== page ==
> theory of computation or any other area of mathematics.
> >>>The successor function, which sends n on n+1 [...]
> >> Stop right there! Sends? How  does the function "send" anything anywhere, 
> >> how exactly does it *do* that? Does the function need energy to *do" it? 
> >> Is it instantaneous or does it take time? And after the function turns 5 
> >> into 6 does that mean the integer 5 no longer exists? And what happened to 
> >> the old #6 after the new guy moved in?
> > That is elementary mathematics, or you are playing with the words.
> Playing with words, that's your standard goto argument whenever I've backed 
> you into a logical corner because you can't think of anything better to say.

Then that was elementary arithmetic, if you are not playing with words. You 
make my point again.

> Every one of those questions are perfectly valid and you need to answer them 
> all if you wish to defend your theory. Good luck with that.

I have never created any theory. I have just put some precision for Mechanism, 
by making it into a belief in some substitution level. Then I show that 
Mechanism makes physics into a branch of arithmetical reference. And then, when 
the math is done, we get QM (without collapse), and this without putting 
consciousness and qualia under the rug.

> > And, no, computations, even physical does not require energy, except for 
> > the read and the write. Only erasing information requires energy, and we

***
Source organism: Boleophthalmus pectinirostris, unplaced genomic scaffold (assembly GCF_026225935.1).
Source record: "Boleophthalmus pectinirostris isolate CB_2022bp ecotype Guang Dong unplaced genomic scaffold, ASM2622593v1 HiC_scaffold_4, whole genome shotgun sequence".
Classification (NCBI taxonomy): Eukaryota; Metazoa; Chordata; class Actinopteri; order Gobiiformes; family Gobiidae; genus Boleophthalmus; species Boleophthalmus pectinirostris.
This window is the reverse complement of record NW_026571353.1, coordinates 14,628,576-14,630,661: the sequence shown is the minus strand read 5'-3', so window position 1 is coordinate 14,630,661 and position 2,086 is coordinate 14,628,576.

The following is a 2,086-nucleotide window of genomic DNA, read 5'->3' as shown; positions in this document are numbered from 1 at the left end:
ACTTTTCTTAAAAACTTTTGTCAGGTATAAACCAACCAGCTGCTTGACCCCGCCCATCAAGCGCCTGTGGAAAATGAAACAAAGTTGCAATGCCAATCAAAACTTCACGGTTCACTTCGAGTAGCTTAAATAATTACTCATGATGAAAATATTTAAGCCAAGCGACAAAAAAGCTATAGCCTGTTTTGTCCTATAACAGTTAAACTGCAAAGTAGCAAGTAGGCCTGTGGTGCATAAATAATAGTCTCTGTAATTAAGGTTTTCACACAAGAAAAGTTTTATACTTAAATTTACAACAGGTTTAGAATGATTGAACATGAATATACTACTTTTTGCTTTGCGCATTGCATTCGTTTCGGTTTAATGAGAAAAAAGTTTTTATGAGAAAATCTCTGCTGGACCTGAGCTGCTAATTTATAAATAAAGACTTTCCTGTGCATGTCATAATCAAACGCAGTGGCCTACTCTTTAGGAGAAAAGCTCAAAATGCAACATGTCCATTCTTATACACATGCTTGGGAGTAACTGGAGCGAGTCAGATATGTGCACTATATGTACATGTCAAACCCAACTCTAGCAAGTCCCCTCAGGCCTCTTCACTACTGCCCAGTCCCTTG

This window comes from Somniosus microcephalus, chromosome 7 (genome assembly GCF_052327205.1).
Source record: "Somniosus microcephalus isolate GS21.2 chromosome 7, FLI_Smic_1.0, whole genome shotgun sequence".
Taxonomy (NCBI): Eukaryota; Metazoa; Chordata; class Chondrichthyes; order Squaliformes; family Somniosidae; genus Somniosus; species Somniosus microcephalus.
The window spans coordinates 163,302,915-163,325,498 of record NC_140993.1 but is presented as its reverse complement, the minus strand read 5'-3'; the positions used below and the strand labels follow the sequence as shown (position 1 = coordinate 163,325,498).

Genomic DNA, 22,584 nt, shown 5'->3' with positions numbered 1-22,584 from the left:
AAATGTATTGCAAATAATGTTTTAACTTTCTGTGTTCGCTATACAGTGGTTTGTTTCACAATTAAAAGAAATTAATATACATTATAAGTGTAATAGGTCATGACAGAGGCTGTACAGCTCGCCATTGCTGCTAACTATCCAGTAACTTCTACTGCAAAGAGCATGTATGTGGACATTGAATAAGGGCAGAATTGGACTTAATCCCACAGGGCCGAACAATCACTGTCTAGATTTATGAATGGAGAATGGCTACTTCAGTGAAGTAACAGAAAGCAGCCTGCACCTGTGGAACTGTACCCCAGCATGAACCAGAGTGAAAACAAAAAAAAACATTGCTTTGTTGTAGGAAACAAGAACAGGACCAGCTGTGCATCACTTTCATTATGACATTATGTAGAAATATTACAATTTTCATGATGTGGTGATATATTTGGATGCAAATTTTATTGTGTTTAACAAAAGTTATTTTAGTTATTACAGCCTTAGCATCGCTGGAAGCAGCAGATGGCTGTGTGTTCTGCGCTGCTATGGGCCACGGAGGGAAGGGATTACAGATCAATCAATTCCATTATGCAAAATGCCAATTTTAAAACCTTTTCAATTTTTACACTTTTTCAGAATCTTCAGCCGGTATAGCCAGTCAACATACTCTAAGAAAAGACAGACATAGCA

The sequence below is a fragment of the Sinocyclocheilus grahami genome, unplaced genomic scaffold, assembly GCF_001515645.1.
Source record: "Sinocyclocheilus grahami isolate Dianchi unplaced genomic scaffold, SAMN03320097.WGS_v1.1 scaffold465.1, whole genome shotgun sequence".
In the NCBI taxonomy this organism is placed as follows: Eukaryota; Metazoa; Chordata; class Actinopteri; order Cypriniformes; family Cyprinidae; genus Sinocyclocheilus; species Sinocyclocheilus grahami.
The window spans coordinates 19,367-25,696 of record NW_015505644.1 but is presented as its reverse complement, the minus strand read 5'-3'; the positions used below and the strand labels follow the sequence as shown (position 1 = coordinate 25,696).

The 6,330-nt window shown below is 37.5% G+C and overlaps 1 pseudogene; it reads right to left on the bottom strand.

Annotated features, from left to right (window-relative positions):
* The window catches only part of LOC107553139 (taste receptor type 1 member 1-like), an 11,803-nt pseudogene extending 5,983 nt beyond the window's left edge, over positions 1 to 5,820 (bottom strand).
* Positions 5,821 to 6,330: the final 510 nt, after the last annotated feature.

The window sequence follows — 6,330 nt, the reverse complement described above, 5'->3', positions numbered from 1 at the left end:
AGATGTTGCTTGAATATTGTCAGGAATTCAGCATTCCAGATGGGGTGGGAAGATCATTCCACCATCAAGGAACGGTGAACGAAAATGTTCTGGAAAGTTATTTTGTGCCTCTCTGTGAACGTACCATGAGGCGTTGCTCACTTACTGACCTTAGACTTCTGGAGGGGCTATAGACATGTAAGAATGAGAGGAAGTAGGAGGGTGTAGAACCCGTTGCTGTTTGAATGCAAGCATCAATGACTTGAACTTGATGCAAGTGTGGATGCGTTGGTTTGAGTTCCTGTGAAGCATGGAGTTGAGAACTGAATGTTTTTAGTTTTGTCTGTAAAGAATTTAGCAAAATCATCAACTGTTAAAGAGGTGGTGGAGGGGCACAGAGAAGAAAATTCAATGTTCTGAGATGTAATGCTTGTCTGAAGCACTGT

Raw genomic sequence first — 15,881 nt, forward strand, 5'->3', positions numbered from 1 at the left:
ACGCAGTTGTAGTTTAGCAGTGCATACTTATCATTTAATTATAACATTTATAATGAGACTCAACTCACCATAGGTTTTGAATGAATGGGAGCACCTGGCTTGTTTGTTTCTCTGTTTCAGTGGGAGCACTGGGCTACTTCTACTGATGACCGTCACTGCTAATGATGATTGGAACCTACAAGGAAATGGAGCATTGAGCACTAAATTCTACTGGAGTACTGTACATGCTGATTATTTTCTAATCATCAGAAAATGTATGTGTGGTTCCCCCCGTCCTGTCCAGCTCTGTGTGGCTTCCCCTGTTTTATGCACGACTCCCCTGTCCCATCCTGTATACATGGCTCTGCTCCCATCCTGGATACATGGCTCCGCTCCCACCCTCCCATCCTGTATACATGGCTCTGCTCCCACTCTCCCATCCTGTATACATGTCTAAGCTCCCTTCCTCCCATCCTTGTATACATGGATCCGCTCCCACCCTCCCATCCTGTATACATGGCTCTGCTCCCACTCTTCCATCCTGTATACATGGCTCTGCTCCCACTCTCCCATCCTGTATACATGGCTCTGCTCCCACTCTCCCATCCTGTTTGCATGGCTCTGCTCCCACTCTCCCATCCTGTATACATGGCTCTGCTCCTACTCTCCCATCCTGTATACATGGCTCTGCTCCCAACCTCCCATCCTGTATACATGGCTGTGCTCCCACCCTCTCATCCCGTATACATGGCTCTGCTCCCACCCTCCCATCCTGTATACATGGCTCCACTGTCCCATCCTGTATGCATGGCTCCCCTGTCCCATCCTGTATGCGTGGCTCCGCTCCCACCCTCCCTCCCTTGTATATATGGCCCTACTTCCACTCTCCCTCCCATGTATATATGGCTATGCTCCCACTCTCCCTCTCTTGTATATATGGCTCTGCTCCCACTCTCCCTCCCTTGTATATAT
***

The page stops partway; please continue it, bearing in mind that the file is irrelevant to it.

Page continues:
> > can compute without ever erasing information.
> And your "computation" requires no energy because you have not erased 
> information, or written information, or read information, or done anything at 
> all.

In arithmetic, computations does not require primitive physical energy. That is 
true even for the computation erasing memory. But is false in the physical 
phenomenology, where energy appears actually.

You are dangerously conflating two level of description here.

That is the main problem. You have no theory. Just Mechanism, + an inconsistent 
belief that only “physical computation” are “real”. Even if fuzzy, it can’t 
make sense with Digital Mechanism.

> > A LISP interpreter is a computer, in the sense of a universal “Turing” 
> > machine.
> It pains me that I have to spell this out but a computer needs to be able to 
> compute, and by itself a LISP interpreter can't compute, by itself it can't 
> *do* anything, it never changes, it just sits there.

That is just so false, and shows that you have no idea what a universal machine 
is. A lisp interpreter is just a universal number like any other. It makes no 
sense to choose one universal number among all, and say that one is the true 

> > You can run it on *any* universal system.
> Sure, but ALL universal systems require matter that obeys the laws of physics.

No. Hey only need a universal machinery, and each universal number provide one. 
Then, the physical one are an illusion arising from the relative (indexical) 
statistics on all computations going through our actual state. 

If you say that a computation require matter, then you put in that computation 
something which is neither Turing emulable, nor recoverable from the first 
person indeterminacy on all relative computations. But then Mechanism is false.

> >> The definition of "Mechanism" in English is "a system of parts working 
> >> together in a machine",  but that's not what it means in Brunospeak, last 
> >> week it meant "saying yes to the digital doctor”,
> >It has always meant that.
> Then stop babbling that if matter is not "primary" then Mechanism is untrue


I say the contrary. I say that we cannot have both Mechanism and weak 
materialism (the belief in some ontological matter).

> because regardless of if it's primary or not there is no logical reason for 
> me to say anything other than "yes" to the digital doctor given that I 
> personally like existence more than nonexistence.

The point is logical. No need to invoke our personal opinion. 


> John K Clark